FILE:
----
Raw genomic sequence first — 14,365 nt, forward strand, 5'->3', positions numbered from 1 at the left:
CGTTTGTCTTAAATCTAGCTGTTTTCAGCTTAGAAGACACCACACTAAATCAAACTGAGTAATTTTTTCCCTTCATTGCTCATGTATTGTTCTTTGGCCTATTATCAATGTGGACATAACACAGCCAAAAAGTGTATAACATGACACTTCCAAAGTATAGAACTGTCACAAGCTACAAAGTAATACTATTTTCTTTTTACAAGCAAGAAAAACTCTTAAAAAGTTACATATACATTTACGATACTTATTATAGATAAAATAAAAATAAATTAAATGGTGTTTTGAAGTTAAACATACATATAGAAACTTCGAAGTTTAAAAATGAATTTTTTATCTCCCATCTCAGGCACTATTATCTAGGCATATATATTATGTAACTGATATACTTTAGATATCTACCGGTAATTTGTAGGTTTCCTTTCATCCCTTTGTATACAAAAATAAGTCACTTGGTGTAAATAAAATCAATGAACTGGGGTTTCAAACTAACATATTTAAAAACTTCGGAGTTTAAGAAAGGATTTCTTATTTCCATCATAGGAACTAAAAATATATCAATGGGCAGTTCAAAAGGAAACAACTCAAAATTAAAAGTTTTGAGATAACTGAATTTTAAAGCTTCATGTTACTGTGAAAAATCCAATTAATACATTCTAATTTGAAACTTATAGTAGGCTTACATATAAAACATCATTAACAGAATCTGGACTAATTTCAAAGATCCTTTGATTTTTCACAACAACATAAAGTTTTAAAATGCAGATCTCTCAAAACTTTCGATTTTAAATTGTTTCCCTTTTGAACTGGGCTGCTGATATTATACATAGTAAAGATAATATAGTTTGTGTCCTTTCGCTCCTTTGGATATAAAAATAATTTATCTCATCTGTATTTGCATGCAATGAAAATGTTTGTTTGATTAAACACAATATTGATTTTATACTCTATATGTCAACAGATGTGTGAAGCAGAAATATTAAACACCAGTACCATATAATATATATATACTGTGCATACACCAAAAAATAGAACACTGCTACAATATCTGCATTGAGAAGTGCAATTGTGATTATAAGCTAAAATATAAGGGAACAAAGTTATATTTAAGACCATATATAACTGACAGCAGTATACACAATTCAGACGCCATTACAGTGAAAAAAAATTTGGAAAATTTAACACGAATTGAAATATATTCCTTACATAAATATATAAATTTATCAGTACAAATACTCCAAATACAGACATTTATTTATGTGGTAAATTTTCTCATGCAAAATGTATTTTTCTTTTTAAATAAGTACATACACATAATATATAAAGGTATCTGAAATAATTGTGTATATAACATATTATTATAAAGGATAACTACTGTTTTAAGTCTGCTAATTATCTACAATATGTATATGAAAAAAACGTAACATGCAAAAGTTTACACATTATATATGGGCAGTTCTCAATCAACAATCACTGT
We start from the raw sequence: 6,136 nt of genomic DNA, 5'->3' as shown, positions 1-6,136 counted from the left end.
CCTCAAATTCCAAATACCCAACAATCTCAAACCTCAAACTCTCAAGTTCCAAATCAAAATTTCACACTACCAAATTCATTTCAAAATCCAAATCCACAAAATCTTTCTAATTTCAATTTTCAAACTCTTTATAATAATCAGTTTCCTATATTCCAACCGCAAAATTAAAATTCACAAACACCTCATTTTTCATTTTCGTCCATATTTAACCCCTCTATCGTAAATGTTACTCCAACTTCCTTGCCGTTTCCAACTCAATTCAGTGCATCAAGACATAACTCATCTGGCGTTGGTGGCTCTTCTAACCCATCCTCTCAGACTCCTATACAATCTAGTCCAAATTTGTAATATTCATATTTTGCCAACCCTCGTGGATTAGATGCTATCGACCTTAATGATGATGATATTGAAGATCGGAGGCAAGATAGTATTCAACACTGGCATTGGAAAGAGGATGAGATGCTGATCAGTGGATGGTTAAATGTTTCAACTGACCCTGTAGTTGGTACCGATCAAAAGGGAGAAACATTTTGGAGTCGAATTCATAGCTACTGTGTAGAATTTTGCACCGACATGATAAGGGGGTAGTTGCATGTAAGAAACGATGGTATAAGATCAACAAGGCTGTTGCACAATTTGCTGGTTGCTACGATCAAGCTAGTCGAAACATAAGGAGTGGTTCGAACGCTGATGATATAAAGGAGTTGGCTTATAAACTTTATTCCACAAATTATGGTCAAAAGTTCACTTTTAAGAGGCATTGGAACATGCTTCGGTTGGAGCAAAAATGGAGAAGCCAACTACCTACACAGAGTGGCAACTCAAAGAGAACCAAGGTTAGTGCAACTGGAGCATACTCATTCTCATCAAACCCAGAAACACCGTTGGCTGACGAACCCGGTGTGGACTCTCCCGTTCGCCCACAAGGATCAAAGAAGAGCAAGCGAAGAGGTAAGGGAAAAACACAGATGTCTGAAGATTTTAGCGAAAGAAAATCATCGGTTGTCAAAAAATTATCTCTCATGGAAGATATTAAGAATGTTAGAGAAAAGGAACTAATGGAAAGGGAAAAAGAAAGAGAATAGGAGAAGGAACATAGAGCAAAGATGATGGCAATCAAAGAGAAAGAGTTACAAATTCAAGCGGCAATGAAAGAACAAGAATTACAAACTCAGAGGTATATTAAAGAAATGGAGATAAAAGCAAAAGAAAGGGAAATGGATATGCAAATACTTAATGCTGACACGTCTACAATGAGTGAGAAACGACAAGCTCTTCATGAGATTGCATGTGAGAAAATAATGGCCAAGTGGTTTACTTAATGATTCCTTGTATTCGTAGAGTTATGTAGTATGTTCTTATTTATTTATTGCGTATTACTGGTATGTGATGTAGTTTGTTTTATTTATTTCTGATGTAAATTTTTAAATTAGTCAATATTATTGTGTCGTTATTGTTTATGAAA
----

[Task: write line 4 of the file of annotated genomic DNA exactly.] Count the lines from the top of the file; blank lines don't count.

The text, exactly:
CCTCAAATTCCAAATACCCAACAATCTCAAACCTCAAACTCTCAAGTTCCAAATCAAAATTTCACACTACCAAATTCATTTCAAAATCCAAATCCACAAAATCTTTCTAATTTCAATTTTCAAACTCTTTATAATAATCAGTTTCCTATATTCCAACCGCAAAATTAAAATTCACAAACACCTCATTTTTCATTTTCGTCCATATTTAACCCCTCTATCGTAAATGTTACTCCAACTTCCTTGCCGTTTCCAACTCAATTCAGTGCATCAAGACATAACTCATCTGGCGTTGGTGGCTCTTCTAACCCATCCTCTCAGACTCCTATACAATCTAGTCCAAATTTGTAATATTCATATTTTGCCAACCCTCGTGGATTAGATGCTATCGACCTTAATGATGATGATATTGAAGATCGGAGGCAAGATAGTATTCAACACTGGCATTGGAAAGAGGATGAGATGCTGATCAGTGGATGGTTAAATGTTTCAACTGACCCTGTAGTTGGTACCGATCAAAAGGGAGAAACATTTTGGAGTCGAATTCATAGCTACTGTGTAGAATTTTGCACCGACATGATAAGGGGGTAGTTGCATGTAAGAAACGATGGTATAAGATCAACAAGGCTGTTGCACAATTTGCTGGTTGCTACGATCAAGCTAGTCGAAACATAAGGAGTGGTTCGAACGCTGATGATATAAAGGAGTTGGCTTATAAACTTTATTCCACAAATTATGGTCAAAAGTTCACTTTTAAGAGGCATTGGAACATGCTTCGGTTGGAGCAAAAATGGAGAAGCCAACTACCTACACAGAGTGGCAACTCAAAGAGAACCAAGGTTAGTGCAACTGGAGCATACTCATTCTCATCAAACCCAGAAACACCGTTGGCTGACGAACCCGGTGTGGACTCTCCCGTTCGCCCACAAGGATCAAAGAAGAGCAAGCGAAGAGGTAAGGGAAAAACACAGATGTCTGAAGATTTTAGCGAAAGAAAATCATCGGTTGTCAAAAAATTATCTCTCATGGAAGATATTAAGAATGTTAGAGAAAAGGAACTAATGGAAAGGGAAAAAGAAAGAGAATAGGAGAAGGAACATAGAGCAAAGATGATGGCAATCAAAGAGAAAGAGTTACAAATTCAAGCGGCAATGAAAGAACAAGAATTACAAACTCAGAGGTATATTAAAGAAATGGAGATAAAAGCAAAAGAAAGGGAAATGGATATGCAAATACTTAATGCTGACACGTCTACAATGAGTGAGAAACGACAAGCTCTTCATGAGATTGCATGTGAGAAAATAATGGCCAAGTGGTTTACTTAATGATTCCTTGTATTCGTAGAGTTATGTAGTATGTTCTTATTTATTTATTGCGTATTACTGGTATGTGATGTAGTTTGTTTTATTTATTTCTGATGTAAATTTTTAAATTAGTCAATATTATTGTGTCGTTATTGTTTATGAAA